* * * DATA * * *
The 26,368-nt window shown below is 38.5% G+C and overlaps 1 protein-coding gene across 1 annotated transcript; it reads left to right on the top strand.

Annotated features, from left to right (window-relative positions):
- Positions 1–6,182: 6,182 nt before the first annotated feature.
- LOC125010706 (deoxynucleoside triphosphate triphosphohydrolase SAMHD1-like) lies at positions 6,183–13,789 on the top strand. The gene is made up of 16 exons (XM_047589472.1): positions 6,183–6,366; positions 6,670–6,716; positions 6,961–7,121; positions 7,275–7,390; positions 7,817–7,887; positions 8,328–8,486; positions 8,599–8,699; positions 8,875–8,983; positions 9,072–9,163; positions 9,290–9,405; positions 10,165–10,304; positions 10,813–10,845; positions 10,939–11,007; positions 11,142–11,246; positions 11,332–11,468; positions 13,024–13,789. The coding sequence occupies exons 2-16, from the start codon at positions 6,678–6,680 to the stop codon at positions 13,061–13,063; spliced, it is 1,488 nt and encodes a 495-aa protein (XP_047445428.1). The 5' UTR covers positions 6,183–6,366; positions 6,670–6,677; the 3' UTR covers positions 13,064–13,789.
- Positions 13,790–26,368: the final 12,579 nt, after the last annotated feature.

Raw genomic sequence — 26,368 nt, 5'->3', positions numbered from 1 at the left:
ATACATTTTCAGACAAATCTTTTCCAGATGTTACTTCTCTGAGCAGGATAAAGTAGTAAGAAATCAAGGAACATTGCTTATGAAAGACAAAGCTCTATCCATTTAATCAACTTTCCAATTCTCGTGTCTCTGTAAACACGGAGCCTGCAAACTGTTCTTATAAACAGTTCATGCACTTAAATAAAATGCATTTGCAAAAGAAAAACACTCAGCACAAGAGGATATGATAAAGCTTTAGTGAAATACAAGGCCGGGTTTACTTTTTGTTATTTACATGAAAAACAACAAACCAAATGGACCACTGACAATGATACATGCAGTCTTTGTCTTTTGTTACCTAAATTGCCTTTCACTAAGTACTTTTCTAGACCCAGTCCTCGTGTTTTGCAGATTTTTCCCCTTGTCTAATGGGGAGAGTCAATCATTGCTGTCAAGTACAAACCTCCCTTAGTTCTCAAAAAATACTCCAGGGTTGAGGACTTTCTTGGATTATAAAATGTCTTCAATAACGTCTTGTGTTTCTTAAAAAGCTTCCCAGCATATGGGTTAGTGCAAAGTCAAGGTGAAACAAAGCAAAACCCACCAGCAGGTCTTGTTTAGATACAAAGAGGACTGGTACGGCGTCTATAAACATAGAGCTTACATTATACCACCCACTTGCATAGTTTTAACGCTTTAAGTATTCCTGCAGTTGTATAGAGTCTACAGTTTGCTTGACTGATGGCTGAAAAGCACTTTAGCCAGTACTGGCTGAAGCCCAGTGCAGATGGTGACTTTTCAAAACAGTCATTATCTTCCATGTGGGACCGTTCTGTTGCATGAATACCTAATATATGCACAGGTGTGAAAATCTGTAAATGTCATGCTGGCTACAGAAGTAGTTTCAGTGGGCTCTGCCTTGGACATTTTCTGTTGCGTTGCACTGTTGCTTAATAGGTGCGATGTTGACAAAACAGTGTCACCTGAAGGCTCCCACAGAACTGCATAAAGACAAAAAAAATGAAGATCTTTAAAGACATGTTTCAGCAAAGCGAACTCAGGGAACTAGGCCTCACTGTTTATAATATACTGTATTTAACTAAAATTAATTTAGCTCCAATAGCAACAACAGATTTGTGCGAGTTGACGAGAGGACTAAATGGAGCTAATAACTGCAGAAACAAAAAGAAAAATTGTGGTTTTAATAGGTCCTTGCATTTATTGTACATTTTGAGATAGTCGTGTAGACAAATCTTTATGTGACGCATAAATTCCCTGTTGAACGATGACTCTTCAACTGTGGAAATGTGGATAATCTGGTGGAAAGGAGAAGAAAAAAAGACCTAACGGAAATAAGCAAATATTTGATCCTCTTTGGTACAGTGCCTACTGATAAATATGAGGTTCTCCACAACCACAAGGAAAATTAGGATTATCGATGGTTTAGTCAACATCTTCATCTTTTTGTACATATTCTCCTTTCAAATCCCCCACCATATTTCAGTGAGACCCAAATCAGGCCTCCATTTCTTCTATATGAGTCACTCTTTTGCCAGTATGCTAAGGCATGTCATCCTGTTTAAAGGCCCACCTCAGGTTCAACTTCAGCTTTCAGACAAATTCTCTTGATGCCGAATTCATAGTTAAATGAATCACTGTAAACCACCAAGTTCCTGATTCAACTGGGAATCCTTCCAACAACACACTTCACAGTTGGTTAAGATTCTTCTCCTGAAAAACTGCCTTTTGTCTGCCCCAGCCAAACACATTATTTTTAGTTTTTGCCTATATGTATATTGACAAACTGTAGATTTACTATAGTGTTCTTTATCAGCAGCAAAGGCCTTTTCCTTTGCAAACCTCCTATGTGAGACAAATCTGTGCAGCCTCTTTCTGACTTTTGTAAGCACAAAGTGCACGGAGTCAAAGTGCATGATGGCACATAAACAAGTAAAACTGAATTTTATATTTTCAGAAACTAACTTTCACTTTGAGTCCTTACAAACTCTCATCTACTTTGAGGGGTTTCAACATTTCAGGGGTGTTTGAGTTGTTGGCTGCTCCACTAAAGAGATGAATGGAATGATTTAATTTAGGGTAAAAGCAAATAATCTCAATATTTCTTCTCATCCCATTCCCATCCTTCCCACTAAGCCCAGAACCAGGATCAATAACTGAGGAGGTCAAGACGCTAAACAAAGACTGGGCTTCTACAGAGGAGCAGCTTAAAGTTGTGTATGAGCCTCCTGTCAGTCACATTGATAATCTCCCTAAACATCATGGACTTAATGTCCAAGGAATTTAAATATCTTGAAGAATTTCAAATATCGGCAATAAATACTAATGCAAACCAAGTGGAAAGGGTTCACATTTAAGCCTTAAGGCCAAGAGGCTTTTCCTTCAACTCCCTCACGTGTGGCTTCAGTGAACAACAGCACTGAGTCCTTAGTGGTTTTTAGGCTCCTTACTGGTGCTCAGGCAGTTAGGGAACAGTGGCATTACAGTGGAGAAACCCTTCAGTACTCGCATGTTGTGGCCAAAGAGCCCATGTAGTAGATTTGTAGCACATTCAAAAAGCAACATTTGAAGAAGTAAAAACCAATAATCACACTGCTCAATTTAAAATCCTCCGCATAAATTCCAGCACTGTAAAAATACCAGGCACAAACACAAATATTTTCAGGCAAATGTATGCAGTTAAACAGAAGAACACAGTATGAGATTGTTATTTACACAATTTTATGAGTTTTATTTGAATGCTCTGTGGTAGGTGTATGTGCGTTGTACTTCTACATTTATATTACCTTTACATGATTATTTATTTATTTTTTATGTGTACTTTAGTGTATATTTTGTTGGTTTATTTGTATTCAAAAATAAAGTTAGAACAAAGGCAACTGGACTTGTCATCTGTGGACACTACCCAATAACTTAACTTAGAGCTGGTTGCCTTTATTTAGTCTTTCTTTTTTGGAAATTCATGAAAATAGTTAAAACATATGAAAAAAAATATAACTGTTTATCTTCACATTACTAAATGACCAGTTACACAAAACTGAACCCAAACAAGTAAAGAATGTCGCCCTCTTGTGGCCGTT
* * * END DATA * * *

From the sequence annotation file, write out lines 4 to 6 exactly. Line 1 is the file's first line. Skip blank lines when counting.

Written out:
- LOC125010706 (deoxynucleoside triphosphate triphosphohydrolase SAMHD1-like) lies at positions 6,183–13,789 on the top strand. The gene is made up of 16 exons (XM_047589472.1): positions 6,183–6,366; positions 6,670–6,716; positions 6,961–7,121; positions 7,275–7,390; positions 7,817–7,887; positions 8,328–8,486; positions 8,599–8,699; positions 8,875–8,983; positions 9,072–9,163; positions 9,290–9,405; positions 10,165–10,304; positions 10,813–10,845; positions 10,939–11,007; positions 11,142–11,246; positions 11,332–11,468; positions 13,024–13,789. The coding sequence occupies exons 2-16, from the start codon at positions 6,678–6,680 to the stop codon at positions 13,061–13,063; spliced, it is 1,488 nt and encodes a 495-aa protein (XP_047445428.1). The 5' UTR covers positions 6,183–6,366; positions 6,670–6,677; the 3' UTR covers positions 13,064–13,789.
- Positions 13,790–26,368: the final 12,579 nt, after the last annotated feature.

Raw genomic sequence — 26,368 nt, 5'->3', positions numbered from 1 at the left: